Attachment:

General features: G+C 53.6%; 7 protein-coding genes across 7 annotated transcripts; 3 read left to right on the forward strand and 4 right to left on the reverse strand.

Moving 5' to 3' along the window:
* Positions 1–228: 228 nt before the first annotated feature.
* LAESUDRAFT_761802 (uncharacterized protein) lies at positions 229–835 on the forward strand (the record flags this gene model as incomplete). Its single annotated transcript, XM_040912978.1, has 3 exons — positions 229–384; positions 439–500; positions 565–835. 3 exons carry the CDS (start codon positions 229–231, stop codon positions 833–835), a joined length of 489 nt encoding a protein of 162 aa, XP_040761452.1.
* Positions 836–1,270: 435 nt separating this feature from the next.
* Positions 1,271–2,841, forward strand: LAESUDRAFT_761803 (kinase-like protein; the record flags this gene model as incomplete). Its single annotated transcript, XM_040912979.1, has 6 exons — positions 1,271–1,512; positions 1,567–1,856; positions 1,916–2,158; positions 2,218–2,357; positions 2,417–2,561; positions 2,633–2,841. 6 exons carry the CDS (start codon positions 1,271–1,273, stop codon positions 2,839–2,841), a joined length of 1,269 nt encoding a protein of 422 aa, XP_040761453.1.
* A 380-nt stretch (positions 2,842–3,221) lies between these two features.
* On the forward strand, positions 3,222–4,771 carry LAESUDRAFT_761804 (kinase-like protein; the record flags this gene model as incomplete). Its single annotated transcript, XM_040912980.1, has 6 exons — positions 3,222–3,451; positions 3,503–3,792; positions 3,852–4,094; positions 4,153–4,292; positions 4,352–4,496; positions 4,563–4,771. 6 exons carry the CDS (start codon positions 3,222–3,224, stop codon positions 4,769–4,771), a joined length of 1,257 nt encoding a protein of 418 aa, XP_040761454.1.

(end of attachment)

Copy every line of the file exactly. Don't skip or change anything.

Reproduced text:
General features: G+C 53.6%; 7 protein-coding genes across 7 annotated transcripts; 3 read left to right on the forward strand and 4 right to left on the reverse strand.

Moving 5' to 3' along the window:
* Positions 1–228: 228 nt before the first annotated feature.
* LAESUDRAFT_761802 (uncharacterized protein) lies at positions 229–835 on the forward strand (the record flags this gene model as incomplete). Its single annotated transcript, XM_040912978.1, has 3 exons — positions 229–384; positions 439–500; positions 565–835. 3 exons carry the CDS (start codon positions 229–231, stop codon positions 833–835), a joined length of 489 nt encoding a protein of 162 aa, XP_040761452.1.
* Positions 836–1,270: 435 nt separating this feature from the next.
* Positions 1,271–2,841, forward strand: LAESUDRAFT_761803 (kinase-like protein; the record flags this gene model as incomplete). Its single annotated transcript, XM_040912979.1, has 6 exons — positions 1,271–1,512; positions 1,567–1,856; positions 1,916–2,158; positions 2,218–2,357; positions 2,417–2,561; positions 2,633–2,841. 6 exons carry the CDS (start codon positions 1,271–1,273, stop codon positions 2,839–2,841), a joined length of 1,269 nt encoding a protein of 422 aa, XP_040761453.1.
* A 380-nt stretch (positions 2,842–3,221) lies between these two features.
* On the forward strand, positions 3,222–4,771 carry LAESUDRAFT_761804 (kinase-like protein; the record flags this gene model as incomplete). Its single annotated transcript, XM_040912980.1, has 6 exons — positions 3,222–3,451; positions 3,503–3,792; positions 3,852–4,094; positions 4,153–4,292; positions 4,352–4,496; positions 4,563–4,771. 6 exons carry the CDS (start codon positions 3,222–3,224, stop codon positions 4,769–4,771), a joined length of 1,257 nt encoding a protein of 418 aa, XP_040761454.1.